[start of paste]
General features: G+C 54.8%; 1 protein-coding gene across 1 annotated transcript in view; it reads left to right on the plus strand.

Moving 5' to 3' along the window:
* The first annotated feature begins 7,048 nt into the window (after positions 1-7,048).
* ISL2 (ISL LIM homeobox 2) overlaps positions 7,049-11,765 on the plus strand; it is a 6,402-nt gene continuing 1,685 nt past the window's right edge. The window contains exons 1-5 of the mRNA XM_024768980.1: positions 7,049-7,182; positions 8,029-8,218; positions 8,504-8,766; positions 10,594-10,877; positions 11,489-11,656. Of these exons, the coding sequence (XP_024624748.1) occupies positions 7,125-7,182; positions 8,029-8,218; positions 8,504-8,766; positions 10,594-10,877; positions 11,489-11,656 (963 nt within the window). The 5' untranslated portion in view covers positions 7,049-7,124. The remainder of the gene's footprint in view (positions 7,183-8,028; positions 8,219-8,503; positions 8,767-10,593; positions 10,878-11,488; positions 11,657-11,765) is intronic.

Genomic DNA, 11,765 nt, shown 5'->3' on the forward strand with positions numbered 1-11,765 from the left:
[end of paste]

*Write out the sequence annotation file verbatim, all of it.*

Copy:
General features: G+C 54.8%; 1 protein-coding gene across 1 annotated transcript in view; it reads left to right on the plus strand.

Moving 5' to 3' along the window:
* The first annotated feature begins 7,048 nt into the window (after positions 1-7,048).
* ISL2 (ISL LIM homeobox 2) overlaps positions 7,049-11,765 on the plus strand; it is a 6,402-nt gene continuing 1,685 nt past the window's right edge. The window contains exons 1-5 of the mRNA XM_024768980.1: positions 7,049-7,182; positions 8,029-8,218; positions 8,504-8,766; positions 10,594-10,877; positions 11,489-11,656. Of these exons, the coding sequence (XP_024624748.1) occupies positions 7,125-7,182; positions 8,029-8,218; positions 8,504-8,766; positions 10,594-10,877; positions 11,489-11,656 (963 nt within the window). The 5' untranslated portion in view covers positions 7,049-7,124. The remainder of the gene's footprint in view (positions 7,183-8,028; positions 8,219-8,503; positions 8,767-10,593; positions 10,878-11,488; positions 11,657-11,765) is intronic.

Genomic DNA, 11,765 nt, shown 5'->3' on the forward strand with positions numbered 1-11,765 from the left: